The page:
Hunter: For our actors, what makes you trust an actor? What makes you distrust an actor
Rosser: Another great question… I guess the biggest way an actor gains my trust is simply through their talent and their range. Next, how much do they trust themselves and the risks they take in choices for their character. And, I LOVE working with actors! For me it’s the most organic part of the filmmaking process. Basically, if I have cast you in a role, it’s because I already trust your talent and your range. I know that you have the goods already in you and by working together we just get to have even more fun with process from fine tuning a performance to upping the stakes and taking more risks.
The quickest way to lose my trust is by lying. I always love the truth.
Hunter: You’ve gone back and forth between directing shorts and features. Other than the obvious – that there’s a different time commitment – how do you approach the requirements of short form vs features?
Rosser: Well, before directing my first feature film, I had done many short films which won some awards and had fantastic festival runs. So, what was so fascinating for me in the feature process was the story arc. Unlike most shorts where there is kind of a one-two punch, it lands and the ideal is to leave the audience wanting more. Telling a feature story required a type of story stamina that I found I loved creating. It’s almost as if each scene is its own short film. Then it’s like serializing those scenes into a story string that builds on itself and builds in anticipation with big finish ending. I love it.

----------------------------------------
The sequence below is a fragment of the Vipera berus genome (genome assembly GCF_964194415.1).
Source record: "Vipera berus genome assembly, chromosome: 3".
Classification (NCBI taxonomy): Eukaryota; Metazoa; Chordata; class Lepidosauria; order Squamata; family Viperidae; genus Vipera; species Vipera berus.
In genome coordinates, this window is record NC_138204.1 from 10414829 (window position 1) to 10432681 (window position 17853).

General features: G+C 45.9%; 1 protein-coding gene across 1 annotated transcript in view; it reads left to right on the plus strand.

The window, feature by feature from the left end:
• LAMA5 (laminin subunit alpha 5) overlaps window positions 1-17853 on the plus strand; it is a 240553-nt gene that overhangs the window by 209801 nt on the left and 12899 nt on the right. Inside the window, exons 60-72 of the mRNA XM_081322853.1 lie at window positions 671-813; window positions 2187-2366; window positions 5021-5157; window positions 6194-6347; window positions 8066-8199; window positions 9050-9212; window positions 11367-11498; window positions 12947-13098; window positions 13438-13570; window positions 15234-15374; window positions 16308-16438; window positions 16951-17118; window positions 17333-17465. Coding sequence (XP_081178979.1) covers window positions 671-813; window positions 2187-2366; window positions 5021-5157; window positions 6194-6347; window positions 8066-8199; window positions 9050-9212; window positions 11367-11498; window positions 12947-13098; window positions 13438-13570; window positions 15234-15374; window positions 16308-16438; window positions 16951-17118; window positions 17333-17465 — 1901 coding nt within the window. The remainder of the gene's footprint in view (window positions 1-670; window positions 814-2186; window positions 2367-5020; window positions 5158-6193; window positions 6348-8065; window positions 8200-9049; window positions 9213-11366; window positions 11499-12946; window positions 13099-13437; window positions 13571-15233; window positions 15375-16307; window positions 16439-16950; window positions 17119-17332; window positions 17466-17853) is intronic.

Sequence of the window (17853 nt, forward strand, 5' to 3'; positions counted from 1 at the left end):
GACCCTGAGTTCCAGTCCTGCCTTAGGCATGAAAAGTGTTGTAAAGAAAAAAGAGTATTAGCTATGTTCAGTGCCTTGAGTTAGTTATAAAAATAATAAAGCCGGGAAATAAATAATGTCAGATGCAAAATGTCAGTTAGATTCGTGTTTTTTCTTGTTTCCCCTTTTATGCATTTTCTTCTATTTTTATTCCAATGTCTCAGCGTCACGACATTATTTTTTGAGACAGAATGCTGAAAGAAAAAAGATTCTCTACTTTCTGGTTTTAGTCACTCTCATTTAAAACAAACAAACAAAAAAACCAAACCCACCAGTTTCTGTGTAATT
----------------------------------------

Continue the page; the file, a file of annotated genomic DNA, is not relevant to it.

Hunter: I’m always curious why people name their companies what they name them. So…why Circle Content? What’s the idea behind that?
Rosser: For a long time, my company was named KGB FILMS. Then in 2014, I was co-producing a documentary feature about the Syrian Civil War and someone brought up a concern about Putin, etc. and the company name. So I thought it would be a good time to change and modernize the name. My wife and I love circles. To us they represent inclusion, a whole and coming full circle. Everything that the world watches and makes these days no longer fall into either film or T.V. It’s ALL content now. Filmmakers and production companies are actually content creators. So, Circle Content was born.
Hunter: What are you working on now and how is it going?
Rosser: Currently, I am pitching my script mongoose8 which is a super natural love story between two women separated by death and connected by obsession. It’s going very well. Last week, two production companies asked to read it and one manager. I also just submitted it to Film Independent’s Screenwriting Lab.
I am also striving to break into directing television. I have applied to a few network directing programs like ABC/Disney. I am super excited to see that The L-Word coming back to Showtime! I hope to get to direct an episode of it. On the side, I am always producing commercials or films.
Hunter: Keeping my fingers crossed for you! I’d love to see your take on that reboot.
You can find Rosser Goodman on social media on Facebook, Twitter (@RosserGoodman), Instagram (@RosserGoodman) LinkedIn, and IMDb. Her film Love or Whatever is on Hulu, Amazon, Netflix DVD and iTunes and Holding Trevor can be seen on Amazon, Netflix DVD and iTunes. Her recent short film [in]visible can be found on Facebook.
Hunter Lee Hughes is an actor-filmmaker living and working in Los Angeles and founder of the open source production company Fatelink.